The Usual Daily Wage

Rev. Dr. David D. M. King

The Sixteenth Sunday after Pentecost, Proper 20A
Matthew 20:1-16

Worship 20 September 2020

We consider grace that we have not earned, and the tendency to look on that grace with envy.

Posted by Forest Grove United Methodist Church on Sunday, September 20, 2020

IT’S ABSOLUTELY NOT FAIR. No self-respecting American worker would stand for it. We’d go straight to the boss and complain. We’d file a union grievance. We might even sue the company or lead a walk-out: equal pay for equal work. It stands against everything we know about freedom, equality, and fairness. And it is simply unforgivable behavior in the modern workplace.

Everyone knows that the way to get ahead is to work harder, and that those who work harder and longer are supposed to be rewarded for their trouble. But this landowner ignores all that and pays everyone the same, even though they didn’t work the same. Any good capitalist will tell you that that only encourages laziness and ill-attention to work. After all, if everyone is going to get paid the same each day, whether they work 1 hour or 12 hours, then of course everyone will choose to work just one hour and collect their full paycheck. None of the work will get done, and the landowner will soon go bankrupt.

He goes to the marketplace in the early morning, and hires some of the day-laborers standing there to go and work in his vineyard. They don’t come looking for him. They don’t mail in their applications.  He goes out and finds them. He promises them one denarius, the usual daily wage.

A few hours later, he sees more workers standing around idle. He hires them too. But he doesn’t say how much he’ll pay them. He does the same throughout the day, right up until quitting time, telling each new group of workers, “I’ll pay you what’s right,” but never specifying an amount. They don’t come to him. He goes out and finds them.

When they get in line to be paid at the end of the day, everyone is surprised when the workers at the front of the line, the one’s who had been working only an hour, receive a denarius, the usual wage for a full day. It doesn’t say, but we can imagine they were pretty happy on getting such a windfall. Or maybe they were just glad that they would be able to feed their families—after all, they had been ready to work all day, they just hadn’t been hired.

But the folks farther back in line were having different thoughts. The ones who had been working for two or three hours were probably still pretty happy to get a full day’s wage, even if they had been working longer than the ones farther ahead. But the ones at the very back of the line, the ones who had been working all day, knew how much longer they had worked than everyone else. They knew how much more they had gotten done. They knew how much more tired they were, they knew how much more they had sweat, and they knew that they deserved to be compensated for what they had done. It was only fair that they get more; they had worked harder and longer.

Jesus uses a very special phrase to describe the way that they felt. In the version we read today, the landowner says, “Are you envious because I am generous?”  Some other translations say they were jealous. The Greek actually says, “Is your eye evil because I am generous?” The people in the back of the line have the evil eye.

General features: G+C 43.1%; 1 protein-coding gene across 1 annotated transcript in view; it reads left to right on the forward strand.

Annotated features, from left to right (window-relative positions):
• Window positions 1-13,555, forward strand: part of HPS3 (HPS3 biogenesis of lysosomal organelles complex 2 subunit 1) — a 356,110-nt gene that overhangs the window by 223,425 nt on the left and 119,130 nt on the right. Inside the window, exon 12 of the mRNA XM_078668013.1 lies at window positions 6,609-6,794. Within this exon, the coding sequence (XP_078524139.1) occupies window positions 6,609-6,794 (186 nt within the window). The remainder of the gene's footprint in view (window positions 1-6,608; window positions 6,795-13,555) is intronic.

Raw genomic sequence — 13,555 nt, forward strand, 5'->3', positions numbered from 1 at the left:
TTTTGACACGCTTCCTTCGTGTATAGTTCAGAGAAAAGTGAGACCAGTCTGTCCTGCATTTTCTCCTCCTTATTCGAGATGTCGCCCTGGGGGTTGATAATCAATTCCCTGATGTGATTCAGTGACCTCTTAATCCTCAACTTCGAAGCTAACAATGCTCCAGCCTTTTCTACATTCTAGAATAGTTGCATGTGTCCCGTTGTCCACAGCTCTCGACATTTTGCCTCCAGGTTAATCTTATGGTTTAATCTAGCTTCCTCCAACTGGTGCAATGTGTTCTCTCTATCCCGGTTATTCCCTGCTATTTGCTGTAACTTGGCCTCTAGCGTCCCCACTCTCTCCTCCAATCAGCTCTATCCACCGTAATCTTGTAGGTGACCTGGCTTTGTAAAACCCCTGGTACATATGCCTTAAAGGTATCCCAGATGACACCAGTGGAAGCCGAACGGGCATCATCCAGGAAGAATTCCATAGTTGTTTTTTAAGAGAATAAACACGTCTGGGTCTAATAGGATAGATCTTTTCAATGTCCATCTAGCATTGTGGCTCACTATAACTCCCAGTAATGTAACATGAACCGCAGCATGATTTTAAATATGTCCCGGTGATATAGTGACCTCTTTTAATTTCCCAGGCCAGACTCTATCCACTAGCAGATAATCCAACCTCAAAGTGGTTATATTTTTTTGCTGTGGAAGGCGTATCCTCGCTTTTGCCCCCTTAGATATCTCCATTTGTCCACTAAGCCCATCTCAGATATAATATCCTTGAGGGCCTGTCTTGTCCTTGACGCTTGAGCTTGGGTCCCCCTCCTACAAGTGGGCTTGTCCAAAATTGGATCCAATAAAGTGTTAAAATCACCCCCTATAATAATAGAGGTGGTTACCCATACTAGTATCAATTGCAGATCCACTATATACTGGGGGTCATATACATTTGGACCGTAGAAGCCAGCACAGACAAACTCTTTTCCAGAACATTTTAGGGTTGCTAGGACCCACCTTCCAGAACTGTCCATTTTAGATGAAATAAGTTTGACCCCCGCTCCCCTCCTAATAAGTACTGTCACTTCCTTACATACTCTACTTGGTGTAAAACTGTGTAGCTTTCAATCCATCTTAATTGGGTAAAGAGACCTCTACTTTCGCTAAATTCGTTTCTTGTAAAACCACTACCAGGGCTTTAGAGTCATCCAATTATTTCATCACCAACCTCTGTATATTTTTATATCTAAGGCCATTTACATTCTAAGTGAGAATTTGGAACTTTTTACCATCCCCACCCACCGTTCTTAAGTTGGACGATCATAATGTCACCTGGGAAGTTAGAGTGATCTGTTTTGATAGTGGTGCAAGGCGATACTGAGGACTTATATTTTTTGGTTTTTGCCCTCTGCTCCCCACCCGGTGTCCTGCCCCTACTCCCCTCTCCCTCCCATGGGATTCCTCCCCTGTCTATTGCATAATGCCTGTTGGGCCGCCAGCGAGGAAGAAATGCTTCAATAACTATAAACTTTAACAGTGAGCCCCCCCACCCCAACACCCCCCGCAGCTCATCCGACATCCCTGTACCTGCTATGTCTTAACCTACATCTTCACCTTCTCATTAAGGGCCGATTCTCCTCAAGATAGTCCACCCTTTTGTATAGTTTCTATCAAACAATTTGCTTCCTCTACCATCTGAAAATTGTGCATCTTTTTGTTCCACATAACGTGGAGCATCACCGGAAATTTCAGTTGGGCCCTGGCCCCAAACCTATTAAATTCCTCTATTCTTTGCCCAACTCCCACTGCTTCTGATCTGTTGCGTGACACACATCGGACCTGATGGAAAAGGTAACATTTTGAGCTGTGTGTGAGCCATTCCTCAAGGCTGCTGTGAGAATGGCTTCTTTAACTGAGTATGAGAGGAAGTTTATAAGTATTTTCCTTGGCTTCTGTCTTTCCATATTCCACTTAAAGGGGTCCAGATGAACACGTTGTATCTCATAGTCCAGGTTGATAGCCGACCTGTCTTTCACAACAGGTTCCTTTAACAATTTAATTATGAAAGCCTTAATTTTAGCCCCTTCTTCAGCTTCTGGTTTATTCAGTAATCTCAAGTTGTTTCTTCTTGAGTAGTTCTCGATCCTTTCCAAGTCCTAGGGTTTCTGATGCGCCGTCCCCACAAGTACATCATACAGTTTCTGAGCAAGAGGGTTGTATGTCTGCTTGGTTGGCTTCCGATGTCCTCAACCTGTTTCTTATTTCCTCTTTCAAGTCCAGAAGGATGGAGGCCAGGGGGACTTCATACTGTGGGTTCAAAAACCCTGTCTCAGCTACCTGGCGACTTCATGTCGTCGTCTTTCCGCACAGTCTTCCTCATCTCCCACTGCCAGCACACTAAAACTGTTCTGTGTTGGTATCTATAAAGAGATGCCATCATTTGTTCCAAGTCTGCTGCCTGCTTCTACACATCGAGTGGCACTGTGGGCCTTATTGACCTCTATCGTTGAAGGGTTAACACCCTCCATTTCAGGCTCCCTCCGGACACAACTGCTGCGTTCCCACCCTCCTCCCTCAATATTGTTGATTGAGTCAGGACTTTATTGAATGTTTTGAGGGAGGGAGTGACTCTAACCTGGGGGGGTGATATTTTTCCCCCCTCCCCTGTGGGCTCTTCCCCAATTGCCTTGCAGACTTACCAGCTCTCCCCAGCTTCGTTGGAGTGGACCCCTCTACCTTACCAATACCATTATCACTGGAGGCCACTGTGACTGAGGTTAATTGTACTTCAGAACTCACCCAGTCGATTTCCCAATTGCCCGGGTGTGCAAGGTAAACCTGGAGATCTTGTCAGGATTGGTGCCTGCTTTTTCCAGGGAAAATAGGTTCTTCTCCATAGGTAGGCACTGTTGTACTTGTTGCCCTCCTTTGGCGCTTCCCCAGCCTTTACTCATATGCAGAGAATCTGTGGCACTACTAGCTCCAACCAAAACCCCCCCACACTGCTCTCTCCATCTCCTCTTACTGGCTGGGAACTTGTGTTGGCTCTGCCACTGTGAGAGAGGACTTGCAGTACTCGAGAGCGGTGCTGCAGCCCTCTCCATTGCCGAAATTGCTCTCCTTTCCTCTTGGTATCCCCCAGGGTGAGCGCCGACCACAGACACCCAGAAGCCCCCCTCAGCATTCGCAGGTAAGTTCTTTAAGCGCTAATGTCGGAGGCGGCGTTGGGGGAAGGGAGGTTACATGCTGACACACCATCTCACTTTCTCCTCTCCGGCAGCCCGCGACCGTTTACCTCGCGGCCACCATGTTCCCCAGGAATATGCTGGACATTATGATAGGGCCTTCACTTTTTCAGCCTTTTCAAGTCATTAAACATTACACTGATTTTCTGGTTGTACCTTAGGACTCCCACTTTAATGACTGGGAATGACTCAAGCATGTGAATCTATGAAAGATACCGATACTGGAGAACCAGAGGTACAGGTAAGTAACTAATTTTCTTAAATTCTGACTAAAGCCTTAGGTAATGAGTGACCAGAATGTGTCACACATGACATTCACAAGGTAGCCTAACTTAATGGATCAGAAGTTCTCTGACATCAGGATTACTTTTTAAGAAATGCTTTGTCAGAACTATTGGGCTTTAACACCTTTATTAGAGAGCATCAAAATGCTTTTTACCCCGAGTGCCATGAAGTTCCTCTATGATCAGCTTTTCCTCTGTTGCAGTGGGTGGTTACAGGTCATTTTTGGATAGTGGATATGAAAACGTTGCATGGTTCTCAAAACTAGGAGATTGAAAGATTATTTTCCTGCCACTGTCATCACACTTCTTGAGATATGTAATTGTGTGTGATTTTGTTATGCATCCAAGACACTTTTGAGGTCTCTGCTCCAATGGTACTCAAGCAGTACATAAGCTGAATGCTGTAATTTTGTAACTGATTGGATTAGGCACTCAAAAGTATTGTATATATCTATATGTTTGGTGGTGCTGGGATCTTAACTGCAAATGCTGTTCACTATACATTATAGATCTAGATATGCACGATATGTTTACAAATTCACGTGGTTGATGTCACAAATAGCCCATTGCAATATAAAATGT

That detail isn’t included in English translations of the Bible because most English speakers aren’t very familiar with the evil eye. But in the Ancient Middle East, and still today in many parts of the world, the evil eye is a very serious matter. While beliefs about the evil eye vary, the basic idea is that if someone looks at you enviously, it can cause you physical harm. The envy inside the person comes out of their eyes in rays, and enters your eye, causing disease, illness, or general bad luck. And that’s what’s happening with those workers at the end of the line. The envy that they are feeling toward those ahead of them is becoming dangerously powerful and could cause physical harm to the landowner. The only reason he is not harmed is because of his inherent goodness.

There are a lot of Christians who really don’t like this parable. Not only does it offend our economic sensibilities, it offends our religious sensibilities as well. After all, it suggests that whether you have been a Christian your whole life and have worked really hard to do everything that God asks, or whether you have lived a life of vice and sin and only accept Jesus on your deathbed, you’ll still receive the same reward. No difference between the holiest saint and the most evil person, as long as they say they’re sorry before they die. It doesn’t seem fair. It seems wrong.

There was an older lady in the church I grew up in. She’s in the top ten of the holiest people I’ve ever met, was involved and active in the church forever. I can hardly think of anyone who would be a better Christian role-model. She took the Bible pretty literally, but this is the one passage that she just couldn’t abide. It’s because she was one of those people at the back of the line, one of those who had been working in the vineyard of the Lord for a very long time, and she simply could not abide that eleventh-hour Christians would have as good a place in heaven as she would.